Credit For Kids Program Gaining Steam


Credit For Kids got off to a slow start in Payson, but officials say the program is gaining steam with tax credits beginning to roll in.

The program dates back to 1997 when the State Legislature passed a bill that allows individuals to deduct as a tax credit, fees paid to schools for extracurricular activities. That means taxpayers can take a $200 state tax credit for any household. The amount is a credit against liability -- not a deduction from income.

Simply put, it costs the taxpayers absolutely nothing. The choice is: pay $200 to the Department of Revenue or to our schools to be used for a variety of extracurricular activities.

Some projects earmarked to receive the funds include after-school programs in math, reading and physical fitness at the elementary schools, and vocational programs at the high school. The Payson Center For Success is to receive money for career exploration activities. The middle school will use any money received for after-school academic enrichment and intramural programs.

A district-wide goal involves the continuation of a stadium improvement project that began last year. The plan is to complete full-scale bleachers across the south side of the football field and possible installation of an all-weather track.

Payson has long lagged behind neighboring schools in the quality of the facilities and physical plant. The plan is to remedy that situation if enough pledges are received.

Last year, local taxpayers donated $113,779 through the tax credit program.

Call the school district at (520) 474-2070 for information on how to contribute to Credit For Kids.

Nice prediction

At the onset of the state football tournament a month ago, Payson High assistant coach Jack Morris said he thought Show Low had a better team than Blue Ridge and would win the state championship if the two teams met in the finale.

It was a gutsy call considering undefeated Blue Ridge was state top-ranked and had pummeled Show Low 40-0 in regular season.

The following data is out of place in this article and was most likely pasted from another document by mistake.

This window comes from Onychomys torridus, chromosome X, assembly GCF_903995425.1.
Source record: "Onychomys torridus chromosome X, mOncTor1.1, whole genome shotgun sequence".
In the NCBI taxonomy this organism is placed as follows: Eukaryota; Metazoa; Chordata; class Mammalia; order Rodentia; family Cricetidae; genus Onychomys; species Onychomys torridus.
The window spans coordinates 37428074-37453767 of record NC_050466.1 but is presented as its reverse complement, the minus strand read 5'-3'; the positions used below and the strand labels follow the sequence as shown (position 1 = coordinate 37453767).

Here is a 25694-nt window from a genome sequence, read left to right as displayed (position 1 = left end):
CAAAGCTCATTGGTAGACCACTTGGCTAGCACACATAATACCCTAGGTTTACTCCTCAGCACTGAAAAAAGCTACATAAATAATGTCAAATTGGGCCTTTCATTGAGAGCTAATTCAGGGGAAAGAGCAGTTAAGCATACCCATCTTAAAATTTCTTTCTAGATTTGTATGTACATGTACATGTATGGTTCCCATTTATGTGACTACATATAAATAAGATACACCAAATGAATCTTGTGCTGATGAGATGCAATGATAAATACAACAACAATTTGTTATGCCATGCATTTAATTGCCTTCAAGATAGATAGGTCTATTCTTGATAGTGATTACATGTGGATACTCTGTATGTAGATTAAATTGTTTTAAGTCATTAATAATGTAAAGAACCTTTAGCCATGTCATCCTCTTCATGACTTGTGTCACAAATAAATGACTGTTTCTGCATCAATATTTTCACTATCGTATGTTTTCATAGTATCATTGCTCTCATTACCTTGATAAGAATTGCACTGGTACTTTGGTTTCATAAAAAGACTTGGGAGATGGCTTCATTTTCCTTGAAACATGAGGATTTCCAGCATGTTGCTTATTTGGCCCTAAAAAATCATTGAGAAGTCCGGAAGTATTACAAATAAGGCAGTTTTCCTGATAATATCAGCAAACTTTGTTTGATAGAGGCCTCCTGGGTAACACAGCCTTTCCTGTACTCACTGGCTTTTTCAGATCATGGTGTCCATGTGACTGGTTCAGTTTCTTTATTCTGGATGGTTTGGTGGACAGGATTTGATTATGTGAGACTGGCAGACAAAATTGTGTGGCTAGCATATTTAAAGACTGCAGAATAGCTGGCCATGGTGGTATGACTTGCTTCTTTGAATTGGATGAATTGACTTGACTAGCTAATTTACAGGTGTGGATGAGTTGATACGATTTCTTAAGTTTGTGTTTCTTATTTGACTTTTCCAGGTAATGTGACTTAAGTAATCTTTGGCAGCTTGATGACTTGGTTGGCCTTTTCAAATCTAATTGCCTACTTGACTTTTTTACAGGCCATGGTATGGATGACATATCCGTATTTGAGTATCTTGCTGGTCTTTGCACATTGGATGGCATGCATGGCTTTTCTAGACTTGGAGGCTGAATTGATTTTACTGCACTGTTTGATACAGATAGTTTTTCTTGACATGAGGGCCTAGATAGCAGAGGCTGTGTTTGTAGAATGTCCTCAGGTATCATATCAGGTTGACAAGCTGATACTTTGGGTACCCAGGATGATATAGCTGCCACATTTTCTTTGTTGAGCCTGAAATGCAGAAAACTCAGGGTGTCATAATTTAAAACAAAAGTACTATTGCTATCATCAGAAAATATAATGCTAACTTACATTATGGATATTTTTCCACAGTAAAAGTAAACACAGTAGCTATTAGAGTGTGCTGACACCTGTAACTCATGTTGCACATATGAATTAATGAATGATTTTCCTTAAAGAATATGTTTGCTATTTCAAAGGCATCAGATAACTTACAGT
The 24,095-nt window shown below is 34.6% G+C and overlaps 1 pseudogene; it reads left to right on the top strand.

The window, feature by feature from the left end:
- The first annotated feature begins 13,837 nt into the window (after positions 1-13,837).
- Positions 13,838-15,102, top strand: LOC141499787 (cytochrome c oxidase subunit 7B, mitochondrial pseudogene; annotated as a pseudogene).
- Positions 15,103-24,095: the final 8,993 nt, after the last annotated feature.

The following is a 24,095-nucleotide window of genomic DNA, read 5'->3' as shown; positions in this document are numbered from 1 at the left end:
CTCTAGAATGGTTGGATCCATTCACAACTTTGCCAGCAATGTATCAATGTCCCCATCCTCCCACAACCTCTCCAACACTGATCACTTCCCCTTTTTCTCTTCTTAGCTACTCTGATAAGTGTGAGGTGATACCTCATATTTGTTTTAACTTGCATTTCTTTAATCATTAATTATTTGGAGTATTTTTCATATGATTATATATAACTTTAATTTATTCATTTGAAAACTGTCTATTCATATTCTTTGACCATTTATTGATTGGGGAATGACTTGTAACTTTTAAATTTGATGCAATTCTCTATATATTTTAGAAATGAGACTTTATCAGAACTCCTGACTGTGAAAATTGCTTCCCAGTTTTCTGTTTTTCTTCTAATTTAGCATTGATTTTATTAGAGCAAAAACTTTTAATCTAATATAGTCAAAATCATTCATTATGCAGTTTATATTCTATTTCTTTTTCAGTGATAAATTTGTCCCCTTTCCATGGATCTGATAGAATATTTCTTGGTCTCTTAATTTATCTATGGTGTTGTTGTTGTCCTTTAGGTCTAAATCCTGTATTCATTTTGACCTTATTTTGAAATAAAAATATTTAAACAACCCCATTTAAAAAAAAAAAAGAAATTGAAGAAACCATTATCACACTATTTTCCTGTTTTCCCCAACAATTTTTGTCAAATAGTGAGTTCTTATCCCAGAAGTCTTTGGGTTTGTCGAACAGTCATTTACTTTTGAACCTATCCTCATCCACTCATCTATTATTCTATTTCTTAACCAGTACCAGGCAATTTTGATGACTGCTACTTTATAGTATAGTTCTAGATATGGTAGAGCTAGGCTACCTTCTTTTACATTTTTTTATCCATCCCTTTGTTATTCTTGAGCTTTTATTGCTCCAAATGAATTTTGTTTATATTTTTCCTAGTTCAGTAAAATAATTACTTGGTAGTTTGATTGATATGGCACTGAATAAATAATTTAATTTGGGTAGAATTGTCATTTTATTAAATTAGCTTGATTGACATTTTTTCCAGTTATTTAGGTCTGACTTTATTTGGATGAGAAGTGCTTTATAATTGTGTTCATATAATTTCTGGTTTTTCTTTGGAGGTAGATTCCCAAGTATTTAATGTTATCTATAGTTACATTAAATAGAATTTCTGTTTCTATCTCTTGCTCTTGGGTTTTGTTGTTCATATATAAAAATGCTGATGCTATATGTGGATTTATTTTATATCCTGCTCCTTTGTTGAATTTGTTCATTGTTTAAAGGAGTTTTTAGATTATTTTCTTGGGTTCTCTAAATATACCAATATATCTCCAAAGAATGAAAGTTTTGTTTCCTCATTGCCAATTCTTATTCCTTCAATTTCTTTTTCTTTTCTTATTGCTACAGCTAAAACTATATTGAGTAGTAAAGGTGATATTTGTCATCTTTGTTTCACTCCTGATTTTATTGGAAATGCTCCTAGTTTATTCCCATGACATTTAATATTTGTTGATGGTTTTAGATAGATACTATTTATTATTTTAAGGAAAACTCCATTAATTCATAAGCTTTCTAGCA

Almost everyone in high school football circles gave Show Low very little chance to win based on the outcome of the earlier game, the Yellow Jacket's edge in team speed and the winning tradition of the BR program in Lakeside.

But, it turns out Morris' prediction was right on target. The Cougars edged Blue Ridge 26-25 Friday evening at Mesa College to nail down Show Low's first state championship.

With prognostication abilities like that, Morris might want to consider a quick trip to Vegas.

In Show Low, where the Cougars are now champions of the mountain, fans and players will breathe a little easier knowing that the longtime monkey on their back, namely Blue Ridge, has been chased.

Can't coach

At the onset of the basketball season, Molly Hunt -- a former Longhorn hoop star -- was given the reins of the Lady Longhorn freshmen basketball team.

But last week, Hunt was told because she is an hourly employee of the school district she is not eligible to be a contracted coach.

In the season-opener against Camp Verde last week, varsity coach Jerry Daniels assumed control of the frosh team.

The ruling that an hourly employee can't coach with a contract has been around a few years and has adversely affected other coaches. The decision is one of those legalese things which no one -- except attorneys -- can understand.

But the situation is too bad for the freshman girls. Hunt would have done a commendable job with the youngsters.

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